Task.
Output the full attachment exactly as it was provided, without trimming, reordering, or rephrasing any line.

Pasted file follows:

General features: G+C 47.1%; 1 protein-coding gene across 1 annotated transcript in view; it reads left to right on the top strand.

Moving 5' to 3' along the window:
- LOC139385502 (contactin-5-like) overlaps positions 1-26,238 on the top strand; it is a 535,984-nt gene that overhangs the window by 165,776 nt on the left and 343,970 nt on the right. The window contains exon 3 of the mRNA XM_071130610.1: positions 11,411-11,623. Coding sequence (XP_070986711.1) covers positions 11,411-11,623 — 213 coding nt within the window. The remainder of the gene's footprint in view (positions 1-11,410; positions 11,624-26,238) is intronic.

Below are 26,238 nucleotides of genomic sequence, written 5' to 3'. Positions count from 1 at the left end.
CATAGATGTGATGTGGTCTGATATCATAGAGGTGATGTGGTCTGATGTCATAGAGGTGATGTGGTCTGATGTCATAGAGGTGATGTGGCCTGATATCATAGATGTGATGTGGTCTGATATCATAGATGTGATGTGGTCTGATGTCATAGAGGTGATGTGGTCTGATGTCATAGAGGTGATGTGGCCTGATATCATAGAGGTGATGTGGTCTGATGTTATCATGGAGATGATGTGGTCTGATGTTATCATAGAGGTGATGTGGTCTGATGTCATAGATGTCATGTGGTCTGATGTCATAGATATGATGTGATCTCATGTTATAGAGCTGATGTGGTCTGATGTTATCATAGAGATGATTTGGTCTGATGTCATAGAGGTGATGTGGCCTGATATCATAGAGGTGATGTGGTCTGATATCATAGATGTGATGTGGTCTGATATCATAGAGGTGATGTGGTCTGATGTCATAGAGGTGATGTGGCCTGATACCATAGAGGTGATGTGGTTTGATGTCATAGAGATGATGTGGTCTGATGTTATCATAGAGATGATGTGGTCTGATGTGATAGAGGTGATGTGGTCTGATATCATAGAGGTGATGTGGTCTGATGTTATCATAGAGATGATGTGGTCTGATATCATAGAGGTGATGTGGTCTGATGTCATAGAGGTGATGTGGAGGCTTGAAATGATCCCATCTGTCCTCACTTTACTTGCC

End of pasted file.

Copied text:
General features: G+C 47.1%; 1 protein-coding gene across 1 annotated transcript in view; it reads left to right on the top strand.

Moving 5' to 3' along the window:
- LOC139385502 (contactin-5-like) overlaps positions 1-26,238 on the top strand; it is a 535,984-nt gene that overhangs the window by 165,776 nt on the left and 343,970 nt on the right. The window contains exon 3 of the mRNA XM_071130610.1: positions 11,411-11,623. Coding sequence (XP_070986711.1) covers positions 11,411-11,623 — 213 coding nt within the window. The remainder of the gene's footprint in view (positions 1-11,410; positions 11,624-26,238) is intronic.

Below are 26,238 nucleotides of genomic sequence, written 5' to 3'. Positions count from 1 at the left end.
CATAGATGTGATGTGGTCTGATATCATAGAGGTGATGTGGTCTGATGTCATAGAGGTGATGTGGTCTGATGTCATAGAGGTGATGTGGCCTGATATCATAGATGTGATGTGGTCTGATATCATAGATGTGATGTGGTCTGATGTCATAGAGGTGATGTGGTCTGATGTCATAGAGGTGATGTGGCCTGATATCATAGAGGTGATGTGGTCTGATGTTATCATGGAGATGATGTGGTCTGATGTTATCATAGAGGTGATGTGGTCTGATGTCATAGATGTCATGTGGTCTGATGTCATAGATATGATGTGATCTCATGTTATAGAGCTGATGTGGTCTGATGTTATCATAGAGATGATTTGGTCTGATGTCATAGAGGTGATGTGGCCTGATATCATAGAGGTGATGTGGTCTGATATCATAGATGTGATGTGGTCTGATATCATAGAGGTGATGTGGTCTGATGTCATAGAGGTGATGTGGCCTGATACCATAGAGGTGATGTGGTTTGATGTCATAGAGATGATGTGGTCTGATGTTATCATAGAGATGATGTGGTCTGATGTGATAGAGGTGATGTGGTCTGATATCATAGAGGTGATGTGGTCTGATGTTATCATAGAGATGATGTGGTCTGATATCATAGAGGTGATGTGGTCTGATGTCATAGAGGTGATGTGGAGGCTTGAAATGATCCCATCTGTCCTCACTTTACTTGCC